Man who mugged disabled pensioner 'used legal highs'
A 25-year-old who admitted an attack on a disabled pensioner, whose plight prompted people to donate thousands of pounds, was a user of so-called legal highs at the time, it can now be reported.
Richard Gatiss shoved over Alan Barnes, a 4ft 6in, frail and visually-impaired 67-year-old as he put out his wheelie bin on January 25, breaking his victim's collarbone.
The case spurred well-wishers to donate £330,000 after 21-year-old Katie Cutler set up a fundraising page.
Gatiss appeared at Newcastle Crown Court via a video-link from Durham Prison and admitted assault with intent to rob.
At a previous hearing, details of the case which could not then be reported were revealed, including the fact that Gatiss should not be given bail on that occasion for his own safety.
And prosecutor Keith Laidlaw told the previous hearing at Gateshead Magistrates' Court: "Legal highs played their part in this.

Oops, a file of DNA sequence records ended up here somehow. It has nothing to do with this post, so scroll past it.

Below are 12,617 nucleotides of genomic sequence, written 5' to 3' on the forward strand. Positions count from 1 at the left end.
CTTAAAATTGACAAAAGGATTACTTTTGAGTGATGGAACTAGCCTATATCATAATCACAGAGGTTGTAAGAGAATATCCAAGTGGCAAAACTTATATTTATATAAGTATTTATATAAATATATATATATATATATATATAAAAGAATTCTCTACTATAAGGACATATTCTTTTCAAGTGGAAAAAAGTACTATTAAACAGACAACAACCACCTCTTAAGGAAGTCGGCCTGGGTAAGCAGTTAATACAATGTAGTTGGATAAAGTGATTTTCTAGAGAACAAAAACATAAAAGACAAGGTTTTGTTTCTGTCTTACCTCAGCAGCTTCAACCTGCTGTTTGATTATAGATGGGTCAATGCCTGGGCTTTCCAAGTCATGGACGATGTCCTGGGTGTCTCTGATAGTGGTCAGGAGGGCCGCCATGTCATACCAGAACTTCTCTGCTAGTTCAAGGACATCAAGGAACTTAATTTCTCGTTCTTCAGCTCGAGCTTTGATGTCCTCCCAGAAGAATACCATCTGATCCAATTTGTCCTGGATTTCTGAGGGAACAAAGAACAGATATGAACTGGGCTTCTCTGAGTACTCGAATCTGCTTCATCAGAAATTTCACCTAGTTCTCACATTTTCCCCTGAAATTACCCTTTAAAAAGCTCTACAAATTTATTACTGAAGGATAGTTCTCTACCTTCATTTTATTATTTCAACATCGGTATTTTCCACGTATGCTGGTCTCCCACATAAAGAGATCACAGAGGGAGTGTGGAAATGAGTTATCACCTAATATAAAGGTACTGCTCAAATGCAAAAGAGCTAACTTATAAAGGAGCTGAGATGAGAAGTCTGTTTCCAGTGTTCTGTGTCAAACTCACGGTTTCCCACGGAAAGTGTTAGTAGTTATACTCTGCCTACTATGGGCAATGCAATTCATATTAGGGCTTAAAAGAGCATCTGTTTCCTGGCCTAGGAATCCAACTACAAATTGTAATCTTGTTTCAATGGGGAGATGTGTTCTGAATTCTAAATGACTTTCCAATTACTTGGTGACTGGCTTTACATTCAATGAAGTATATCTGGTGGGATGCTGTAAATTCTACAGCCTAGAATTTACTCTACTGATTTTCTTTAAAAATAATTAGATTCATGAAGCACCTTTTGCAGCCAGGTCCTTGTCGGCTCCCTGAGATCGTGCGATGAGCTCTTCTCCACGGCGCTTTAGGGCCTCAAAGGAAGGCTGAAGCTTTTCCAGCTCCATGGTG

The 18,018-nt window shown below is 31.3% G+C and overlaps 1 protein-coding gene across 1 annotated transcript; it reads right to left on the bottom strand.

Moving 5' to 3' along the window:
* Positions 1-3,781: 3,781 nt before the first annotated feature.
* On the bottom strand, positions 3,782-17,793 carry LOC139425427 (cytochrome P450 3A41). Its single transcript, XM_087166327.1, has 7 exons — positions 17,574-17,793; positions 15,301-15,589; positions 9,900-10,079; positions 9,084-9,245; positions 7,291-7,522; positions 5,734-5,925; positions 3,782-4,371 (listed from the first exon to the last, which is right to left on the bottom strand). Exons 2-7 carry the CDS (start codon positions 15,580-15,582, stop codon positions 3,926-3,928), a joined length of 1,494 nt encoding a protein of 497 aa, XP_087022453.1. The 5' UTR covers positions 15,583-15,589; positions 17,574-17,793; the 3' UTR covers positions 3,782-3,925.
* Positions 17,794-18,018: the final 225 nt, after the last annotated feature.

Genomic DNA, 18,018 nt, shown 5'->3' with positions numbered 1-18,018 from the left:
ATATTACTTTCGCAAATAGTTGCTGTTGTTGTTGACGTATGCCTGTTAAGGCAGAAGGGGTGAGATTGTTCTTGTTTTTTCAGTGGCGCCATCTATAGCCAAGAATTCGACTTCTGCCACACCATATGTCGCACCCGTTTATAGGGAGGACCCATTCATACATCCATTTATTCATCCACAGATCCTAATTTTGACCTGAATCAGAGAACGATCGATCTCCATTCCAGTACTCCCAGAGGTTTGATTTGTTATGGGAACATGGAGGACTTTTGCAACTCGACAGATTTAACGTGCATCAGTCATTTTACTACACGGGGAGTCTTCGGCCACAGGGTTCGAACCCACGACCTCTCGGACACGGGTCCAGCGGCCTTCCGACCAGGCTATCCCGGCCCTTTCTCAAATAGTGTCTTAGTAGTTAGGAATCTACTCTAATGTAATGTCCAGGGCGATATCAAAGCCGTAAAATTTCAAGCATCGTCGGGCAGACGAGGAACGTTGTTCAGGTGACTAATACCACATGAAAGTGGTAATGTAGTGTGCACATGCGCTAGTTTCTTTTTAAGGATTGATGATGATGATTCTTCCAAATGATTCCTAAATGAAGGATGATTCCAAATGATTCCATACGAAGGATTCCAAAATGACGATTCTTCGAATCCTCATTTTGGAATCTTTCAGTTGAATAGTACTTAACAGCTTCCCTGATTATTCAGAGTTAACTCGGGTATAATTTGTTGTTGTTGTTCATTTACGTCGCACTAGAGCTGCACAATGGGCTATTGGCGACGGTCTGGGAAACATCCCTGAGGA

"There is also possession of cannabis on his record and there is a drugs background."
Gatiss forced Mr Barnes to the pavement outside his home in Low Fell, Gateshead, and told him "hand over your money" but his victim said he had none.
The mugger ran off when Mr Barnes shouted for help.
Northumbria Police detectives traced Gatiss after recovering forensic evidence the mugger left on Mr Barnes's jacket pocket.
The attack was motivated by a need for money for drugs, the previous hearing was told.
At the Crown Court, Jamie Adams, defending, said his client was segregated in prison because of the strong feelings his crime aroused.
"He wishes me to say at this stage that he is shocked, horrified and deeply ashamed of what he did," the barrister said.
"He has not stopped thinking about Mr Barnes since this awful deed.
"He is very conscious of being in the public eye and everyone not just gazing at him but glaring at him.
"It is having a deleterious effect on his wellbeing.
"Necessarily, he is segregated in prison because of the way people feel about him."